NATIONAL can’t wait to visit Cleveland next week for Content Marketing World 2017. In advance of the big week, our Atlantic team is hosting conversations with some can’t-miss speakers from the event and getting a sneak peek of their insights and ideas.
Kicking off our countdown to content is CEO of TopRank Marketing, Lee Odden. He’s an expert in integrated and optimized content, social media and influencer marketing programs for companies like McKesson, LinkedIn, and Dell.
We spent 30 minutes talking trends in influencers programs, staying authentic as brands and influencers alike, and what he’s watching in the B2B space in particular. Here are just some of the themes that stuck out from our conversation.
A little can go a long way.
One brand Odden is watching when it comes to influencer marketing is Adidas. In particular, its Tango Squads programs, groups of socially savvy 16-19-year-old soccer content creators living in 15 key cities worldwide. While the rest of the world is obsessed with measurement, Adidas is handing the keys to its brand to a small group of teens operating on dark social, where the impacts can’t always be quantified. It’s the ultimate expression of niche influencer marketing. More and more, brands are finding influencers with smaller audiences, but more impact in their industry, all to drive higher quality conversions. We’ll definitely be watching Adidas in the coming months and how the Tango Squads evolve.
No surprise, it’s all about quality.
In Odden’s predominantly B2B world, pay to play isn’t necessarily the norm as it is in B2C industries. And that changes how brands and influencers have to work together. Today, the trend is moving towards buyers being ever more self-directed—they’re driving 60 to 70% of the sales cycle themselves, before a sales team might ever get involved. For influencer marketing to work, then, both brands and influencers need to identify where their values align, where they’re consistent. Odden believes if influencers want to be effective for brands and to their communities, it’s about finding the right opportunities, when the ask is what they’d do, anyway. Then if compensation is part of the picture, it’s an appreciation of their craft, the art of making media, not compensation “just to talk about the thing”. We thought Odden’s distinction between the two was incredibly insightful.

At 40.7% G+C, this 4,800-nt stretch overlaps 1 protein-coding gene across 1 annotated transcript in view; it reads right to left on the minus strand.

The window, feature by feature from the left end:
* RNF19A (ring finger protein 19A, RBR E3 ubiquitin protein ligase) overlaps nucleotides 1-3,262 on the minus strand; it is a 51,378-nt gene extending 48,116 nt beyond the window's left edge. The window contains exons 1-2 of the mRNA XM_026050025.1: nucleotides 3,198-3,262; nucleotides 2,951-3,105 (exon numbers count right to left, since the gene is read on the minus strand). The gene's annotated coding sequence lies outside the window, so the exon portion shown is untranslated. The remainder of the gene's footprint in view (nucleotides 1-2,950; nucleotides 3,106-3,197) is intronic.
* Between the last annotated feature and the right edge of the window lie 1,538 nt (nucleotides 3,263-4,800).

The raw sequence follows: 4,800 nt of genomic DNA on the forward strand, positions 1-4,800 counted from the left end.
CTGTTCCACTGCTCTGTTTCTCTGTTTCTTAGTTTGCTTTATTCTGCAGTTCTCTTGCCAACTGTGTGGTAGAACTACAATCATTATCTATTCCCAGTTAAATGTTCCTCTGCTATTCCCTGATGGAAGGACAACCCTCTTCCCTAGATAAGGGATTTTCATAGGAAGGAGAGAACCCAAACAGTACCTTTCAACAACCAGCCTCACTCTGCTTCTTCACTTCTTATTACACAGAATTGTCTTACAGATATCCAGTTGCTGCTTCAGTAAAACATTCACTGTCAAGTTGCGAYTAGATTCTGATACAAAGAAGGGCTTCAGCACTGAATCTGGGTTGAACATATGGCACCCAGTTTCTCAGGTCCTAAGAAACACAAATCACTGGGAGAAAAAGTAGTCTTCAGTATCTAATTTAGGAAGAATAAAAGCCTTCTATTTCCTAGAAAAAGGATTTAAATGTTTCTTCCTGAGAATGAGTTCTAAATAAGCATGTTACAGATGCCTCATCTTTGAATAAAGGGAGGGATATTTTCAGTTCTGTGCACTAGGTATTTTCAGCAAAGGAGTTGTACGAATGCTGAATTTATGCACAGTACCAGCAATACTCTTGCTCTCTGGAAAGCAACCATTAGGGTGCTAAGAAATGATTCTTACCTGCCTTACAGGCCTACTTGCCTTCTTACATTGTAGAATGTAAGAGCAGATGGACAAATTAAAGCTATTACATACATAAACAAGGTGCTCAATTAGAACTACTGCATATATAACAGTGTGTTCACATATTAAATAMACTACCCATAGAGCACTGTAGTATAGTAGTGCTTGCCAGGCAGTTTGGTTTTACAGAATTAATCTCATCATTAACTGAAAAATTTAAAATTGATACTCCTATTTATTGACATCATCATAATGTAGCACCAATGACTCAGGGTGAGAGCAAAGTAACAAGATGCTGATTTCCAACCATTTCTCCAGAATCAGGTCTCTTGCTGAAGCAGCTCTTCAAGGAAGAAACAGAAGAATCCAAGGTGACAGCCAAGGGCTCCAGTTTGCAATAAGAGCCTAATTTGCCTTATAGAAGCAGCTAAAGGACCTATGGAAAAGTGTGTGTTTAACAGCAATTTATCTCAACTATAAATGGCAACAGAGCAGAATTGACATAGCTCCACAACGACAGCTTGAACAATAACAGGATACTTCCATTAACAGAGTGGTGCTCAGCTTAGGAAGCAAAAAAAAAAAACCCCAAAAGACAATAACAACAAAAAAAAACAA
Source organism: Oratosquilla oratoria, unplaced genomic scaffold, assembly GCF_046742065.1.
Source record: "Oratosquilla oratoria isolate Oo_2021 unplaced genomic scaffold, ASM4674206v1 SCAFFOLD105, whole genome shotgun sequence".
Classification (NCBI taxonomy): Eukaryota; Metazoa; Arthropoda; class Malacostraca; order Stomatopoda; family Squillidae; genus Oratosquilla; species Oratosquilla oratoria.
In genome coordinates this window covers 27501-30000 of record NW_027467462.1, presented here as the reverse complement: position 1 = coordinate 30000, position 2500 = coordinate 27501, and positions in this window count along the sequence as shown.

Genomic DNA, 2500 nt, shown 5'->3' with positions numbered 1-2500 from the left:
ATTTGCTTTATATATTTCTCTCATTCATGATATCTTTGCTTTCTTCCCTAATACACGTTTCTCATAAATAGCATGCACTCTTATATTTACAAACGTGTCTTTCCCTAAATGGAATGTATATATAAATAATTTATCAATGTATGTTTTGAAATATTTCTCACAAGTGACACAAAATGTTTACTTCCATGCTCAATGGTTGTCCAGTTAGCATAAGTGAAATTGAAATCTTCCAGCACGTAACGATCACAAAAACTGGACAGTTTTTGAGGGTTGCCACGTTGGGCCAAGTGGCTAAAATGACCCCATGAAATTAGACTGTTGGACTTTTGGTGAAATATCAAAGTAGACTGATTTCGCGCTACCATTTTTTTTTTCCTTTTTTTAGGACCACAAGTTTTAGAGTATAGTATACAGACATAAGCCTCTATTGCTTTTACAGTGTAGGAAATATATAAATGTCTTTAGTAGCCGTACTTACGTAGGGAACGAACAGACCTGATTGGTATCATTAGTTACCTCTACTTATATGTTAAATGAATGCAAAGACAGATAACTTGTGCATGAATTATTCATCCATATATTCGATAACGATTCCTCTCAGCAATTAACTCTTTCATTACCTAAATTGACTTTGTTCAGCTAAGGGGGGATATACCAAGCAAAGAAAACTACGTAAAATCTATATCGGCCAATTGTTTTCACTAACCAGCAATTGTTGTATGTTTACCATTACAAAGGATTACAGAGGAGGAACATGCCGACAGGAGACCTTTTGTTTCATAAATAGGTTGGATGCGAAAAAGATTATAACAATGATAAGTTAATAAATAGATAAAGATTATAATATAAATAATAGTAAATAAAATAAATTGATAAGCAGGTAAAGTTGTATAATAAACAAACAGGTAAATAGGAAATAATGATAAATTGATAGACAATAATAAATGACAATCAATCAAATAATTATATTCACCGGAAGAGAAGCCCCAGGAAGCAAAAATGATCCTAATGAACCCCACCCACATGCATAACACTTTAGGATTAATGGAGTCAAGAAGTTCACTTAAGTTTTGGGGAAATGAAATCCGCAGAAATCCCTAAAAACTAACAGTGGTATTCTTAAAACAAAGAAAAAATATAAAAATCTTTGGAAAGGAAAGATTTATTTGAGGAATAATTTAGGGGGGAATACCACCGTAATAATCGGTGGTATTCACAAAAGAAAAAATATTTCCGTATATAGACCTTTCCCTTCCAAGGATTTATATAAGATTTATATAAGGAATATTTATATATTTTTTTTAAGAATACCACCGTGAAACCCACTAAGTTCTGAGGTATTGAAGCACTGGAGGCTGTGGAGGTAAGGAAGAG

Is the future one person, one account?
Remember when new social platforms used to come and go? Vine launched in 2012 to an eruption of popularity and downloads. Periscope followed in a similar fashion. Odden has noted that those kinds of rapid ascensions are happening less frequently today and what could be perceived as “older” platforms, like Facebook and LinkedIn, are making a comeback through new functionality. For Odden and in the B2B space, LinkedIn is especially interesting, given its new in-app video capabilities launching in the coming months. But our conversation also noted that there’s the potential for platform fatigue to set in. How many channels are people willing and ready to maintain? And if people begin to reduce their platform maintenance or adoption, both brands and influencers will have to adjust accordingly.
A big thank you to Lee Odden for the great insights. He gave us lots to think about (and Google).